Red Bull’s Sebastian Vettel rode his luck for all it was worth in Monaco this weekend. He got the pole, then had it inadvertently safeguarded after Sergio Perez’s accident. Then on Sunday, just as he was under massive pressure on worn tyres from Ferrari’s Fernando Alonso and McLaren’s Jenson Button, a nail-biting race was brought to a temporary halt when Toro Rosso’s Jaime Alguersuari crashed in heavy traffic in the Swimming Pool, taking out Renault’s Vitaly Petrov in the process.

The incident happened as the leaders were threading their way through the backmarkers, but the race was soon suspended as it became apparent that the Russian had momentarily been knocked unconscious and needed medical assistance. He complained of pain in his left ankle at the accident scene, but further examination and a full body scan in the Princess Grace Hospital confirmed that there was no swelling or broken bones and he is expected back in the paddock within a few hours.

When the race resumed for its final six laps, at 16.04, everyone had fitted the freshest tyres they could muster and McLaren’s Lewis Hamilton’s rear wing had been repaired after it had been savaged in the Alguersuari incident. Vettel, back on much-needed fresh rubber, won easily from Alonso and Button.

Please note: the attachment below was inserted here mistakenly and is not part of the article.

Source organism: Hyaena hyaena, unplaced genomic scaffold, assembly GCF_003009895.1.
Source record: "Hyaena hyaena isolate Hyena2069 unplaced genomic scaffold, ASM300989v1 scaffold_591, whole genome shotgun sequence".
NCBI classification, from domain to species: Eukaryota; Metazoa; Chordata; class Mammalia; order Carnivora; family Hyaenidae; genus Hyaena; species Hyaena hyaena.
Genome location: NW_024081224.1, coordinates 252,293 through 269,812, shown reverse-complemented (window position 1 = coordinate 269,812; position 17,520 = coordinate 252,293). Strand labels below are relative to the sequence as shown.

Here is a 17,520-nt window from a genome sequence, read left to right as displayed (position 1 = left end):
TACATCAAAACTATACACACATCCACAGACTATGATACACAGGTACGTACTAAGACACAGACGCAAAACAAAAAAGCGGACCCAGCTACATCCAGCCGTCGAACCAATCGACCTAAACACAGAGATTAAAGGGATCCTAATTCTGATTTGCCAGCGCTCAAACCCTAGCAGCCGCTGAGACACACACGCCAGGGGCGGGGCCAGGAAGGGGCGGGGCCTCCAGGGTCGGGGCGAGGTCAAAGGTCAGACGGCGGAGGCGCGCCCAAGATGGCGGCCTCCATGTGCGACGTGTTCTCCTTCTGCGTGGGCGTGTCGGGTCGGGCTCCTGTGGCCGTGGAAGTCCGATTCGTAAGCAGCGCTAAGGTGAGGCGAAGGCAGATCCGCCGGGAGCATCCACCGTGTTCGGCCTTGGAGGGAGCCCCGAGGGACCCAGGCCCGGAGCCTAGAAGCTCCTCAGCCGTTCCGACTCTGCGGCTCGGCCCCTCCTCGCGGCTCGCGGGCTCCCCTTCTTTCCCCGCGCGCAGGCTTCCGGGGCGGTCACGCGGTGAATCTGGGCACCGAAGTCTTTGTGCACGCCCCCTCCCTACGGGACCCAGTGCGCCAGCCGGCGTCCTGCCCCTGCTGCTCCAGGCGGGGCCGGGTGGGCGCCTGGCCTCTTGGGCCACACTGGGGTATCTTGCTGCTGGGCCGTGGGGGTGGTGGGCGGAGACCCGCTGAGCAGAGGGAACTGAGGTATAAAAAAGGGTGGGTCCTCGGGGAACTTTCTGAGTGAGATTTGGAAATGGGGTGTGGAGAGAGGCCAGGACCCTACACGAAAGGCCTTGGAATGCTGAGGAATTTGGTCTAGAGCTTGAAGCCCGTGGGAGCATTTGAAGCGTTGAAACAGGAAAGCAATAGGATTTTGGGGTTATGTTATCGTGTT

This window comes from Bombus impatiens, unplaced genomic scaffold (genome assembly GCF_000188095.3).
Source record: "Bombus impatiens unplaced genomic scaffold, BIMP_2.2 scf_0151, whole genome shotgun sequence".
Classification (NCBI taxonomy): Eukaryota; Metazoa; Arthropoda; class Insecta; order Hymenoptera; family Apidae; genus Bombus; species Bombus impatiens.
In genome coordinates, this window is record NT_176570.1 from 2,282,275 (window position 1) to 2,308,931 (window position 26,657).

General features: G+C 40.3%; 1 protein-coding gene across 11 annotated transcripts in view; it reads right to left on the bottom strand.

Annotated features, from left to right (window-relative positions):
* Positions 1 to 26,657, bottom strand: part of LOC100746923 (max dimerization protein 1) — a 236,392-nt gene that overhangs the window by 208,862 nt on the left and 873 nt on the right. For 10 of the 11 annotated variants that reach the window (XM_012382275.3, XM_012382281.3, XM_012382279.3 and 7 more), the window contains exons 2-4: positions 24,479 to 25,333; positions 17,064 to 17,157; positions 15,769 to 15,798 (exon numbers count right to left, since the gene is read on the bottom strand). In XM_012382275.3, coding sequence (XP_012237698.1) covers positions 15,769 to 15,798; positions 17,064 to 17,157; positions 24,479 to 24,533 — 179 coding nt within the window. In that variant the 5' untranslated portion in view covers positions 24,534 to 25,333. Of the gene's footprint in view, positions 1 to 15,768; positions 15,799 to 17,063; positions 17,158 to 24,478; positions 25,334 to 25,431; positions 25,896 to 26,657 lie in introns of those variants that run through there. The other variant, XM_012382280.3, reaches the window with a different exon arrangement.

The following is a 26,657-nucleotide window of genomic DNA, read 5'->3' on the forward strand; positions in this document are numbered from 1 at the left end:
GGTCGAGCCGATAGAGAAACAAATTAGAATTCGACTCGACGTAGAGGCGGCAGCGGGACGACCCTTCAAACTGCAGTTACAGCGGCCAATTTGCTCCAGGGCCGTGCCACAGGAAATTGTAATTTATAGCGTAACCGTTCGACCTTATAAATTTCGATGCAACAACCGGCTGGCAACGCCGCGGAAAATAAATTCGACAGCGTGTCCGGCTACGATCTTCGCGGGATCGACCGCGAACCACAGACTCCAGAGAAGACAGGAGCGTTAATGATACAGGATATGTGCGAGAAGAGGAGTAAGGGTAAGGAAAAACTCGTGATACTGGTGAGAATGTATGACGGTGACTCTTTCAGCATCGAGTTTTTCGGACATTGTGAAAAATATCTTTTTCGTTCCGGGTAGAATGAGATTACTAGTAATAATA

A frustrating event had started well, with Vettel leading confidently from Button and Alonso. Then Button pitted on lap 15, Vettel on 16 and Alonso on 17. All three were able to resume long before Ferrari’s Felipe Massa led the pursuit, because for a long time he’d been held up by Nico Rosberg’s fast-starting Mercedes.

Now Button was the leader - adding McLaren’s 10,000th Formula One race leadership lap to the team’s tally - after a snafu in the Red Bull pits when Vettel’s front right tyre wasn’t ready.

Vettel was now on Pirelli’s soft compound, not the super soft, and Button opened a commanding lead that at times was as much as 14s. But then the flow of the race was interrupted for the first time when Massa, having just been passed by Hamilton for 10th place, crashed in the tunnel after getting off line. At the same time Michael Schumacher’s Mercedes had ground to a halt at Rascasse.